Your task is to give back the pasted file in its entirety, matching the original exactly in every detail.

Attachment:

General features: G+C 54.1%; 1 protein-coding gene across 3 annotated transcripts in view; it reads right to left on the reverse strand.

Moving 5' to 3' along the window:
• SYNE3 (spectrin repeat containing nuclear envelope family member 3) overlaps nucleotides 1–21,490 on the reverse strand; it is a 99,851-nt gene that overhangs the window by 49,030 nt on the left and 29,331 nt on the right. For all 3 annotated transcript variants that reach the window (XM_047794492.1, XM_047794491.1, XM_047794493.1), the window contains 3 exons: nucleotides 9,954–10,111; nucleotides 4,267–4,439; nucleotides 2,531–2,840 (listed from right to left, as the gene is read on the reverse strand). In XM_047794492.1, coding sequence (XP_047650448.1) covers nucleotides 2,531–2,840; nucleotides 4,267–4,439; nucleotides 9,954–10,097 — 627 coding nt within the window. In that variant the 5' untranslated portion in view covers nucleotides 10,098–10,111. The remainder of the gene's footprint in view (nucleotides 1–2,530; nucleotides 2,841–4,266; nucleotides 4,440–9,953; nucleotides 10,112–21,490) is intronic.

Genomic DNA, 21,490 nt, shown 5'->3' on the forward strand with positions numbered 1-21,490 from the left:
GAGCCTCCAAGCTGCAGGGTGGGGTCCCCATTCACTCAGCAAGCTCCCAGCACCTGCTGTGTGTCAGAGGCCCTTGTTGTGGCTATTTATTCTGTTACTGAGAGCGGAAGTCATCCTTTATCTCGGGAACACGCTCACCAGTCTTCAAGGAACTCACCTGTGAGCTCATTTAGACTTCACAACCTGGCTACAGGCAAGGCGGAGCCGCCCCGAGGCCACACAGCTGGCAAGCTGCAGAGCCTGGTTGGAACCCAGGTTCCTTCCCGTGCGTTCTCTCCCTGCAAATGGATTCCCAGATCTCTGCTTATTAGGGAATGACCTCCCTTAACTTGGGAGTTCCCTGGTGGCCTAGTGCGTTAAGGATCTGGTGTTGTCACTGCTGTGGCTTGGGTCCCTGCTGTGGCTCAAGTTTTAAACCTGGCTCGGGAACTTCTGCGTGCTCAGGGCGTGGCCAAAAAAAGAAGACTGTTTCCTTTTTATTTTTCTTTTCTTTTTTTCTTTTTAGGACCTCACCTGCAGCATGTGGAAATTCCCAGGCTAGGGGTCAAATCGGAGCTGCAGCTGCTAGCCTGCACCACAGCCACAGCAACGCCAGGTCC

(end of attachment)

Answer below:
General features: G+C 54.1%; 1 protein-coding gene across 3 annotated transcripts in view; it reads right to left on the reverse strand.

Moving 5' to 3' along the window:
• SYNE3 (spectrin repeat containing nuclear envelope family member 3) overlaps nucleotides 1–21,490 on the reverse strand; it is a 99,851-nt gene that overhangs the window by 49,030 nt on the left and 29,331 nt on the right. For all 3 annotated transcript variants that reach the window (XM_047794492.1, XM_047794491.1, XM_047794493.1), the window contains 3 exons: nucleotides 9,954–10,111; nucleotides 4,267–4,439; nucleotides 2,531–2,840 (listed from right to left, as the gene is read on the reverse strand). In XM_047794492.1, coding sequence (XP_047650448.1) covers nucleotides 2,531–2,840; nucleotides 4,267–4,439; nucleotides 9,954–10,097 — 627 coding nt within the window. In that variant the 5' untranslated portion in view covers nucleotides 10,098–10,111. The remainder of the gene's footprint in view (nucleotides 1–2,530; nucleotides 2,841–4,266; nucleotides 4,440–9,953; nucleotides 10,112–21,490) is intronic.

Genomic DNA, 21,490 nt, shown 5'->3' on the forward strand with positions numbered 1-21,490 from the left:
GAGCCTCCAAGCTGCAGGGTGGGGTCCCCATTCACTCAGCAAGCTCCCAGCACCTGCTGTGTGTCAGAGGCCCTTGTTGTGGCTATTTATTCTGTTACTGAGAGCGGAAGTCATCCTTTATCTCGGGAACACGCTCACCAGTCTTCAAGGAACTCACCTGTGAGCTCATTTAGACTTCACAACCTGGCTACAGGCAAGGCGGAGCCGCCCCGAGGCCACACAGCTGGCAAGCTGCAGAGCCTGGTTGGAACCCAGGTTCCTTCCCGTGCGTTCTCTCCCTGCAAATGGATTCCCAGATCTCTGCTTATTAGGGAATGACCTCCCTTAACTTGGGAGTTCCCTGGTGGCCTAGTGCGTTAAGGATCTGGTGTTGTCACTGCTGTGGCTTGGGTCCCTGCTGTGGCTCAAGTTTTAAACCTGGCTCGGGAACTTCTGCGTGCTCAGGGCGTGGCCAAAAAAAGAAGACTGTTTCCTTTTTATTTTTCTTTTCTTTTTTTCTTTTTAGGACCTCACCTGCAGCATGTGGAAATTCCCAGGCTAGGGGTCAAATCGGAGCTGCAGCTGCTAGCCTGCACCACAGCCACAGCAACGCCAGGTCC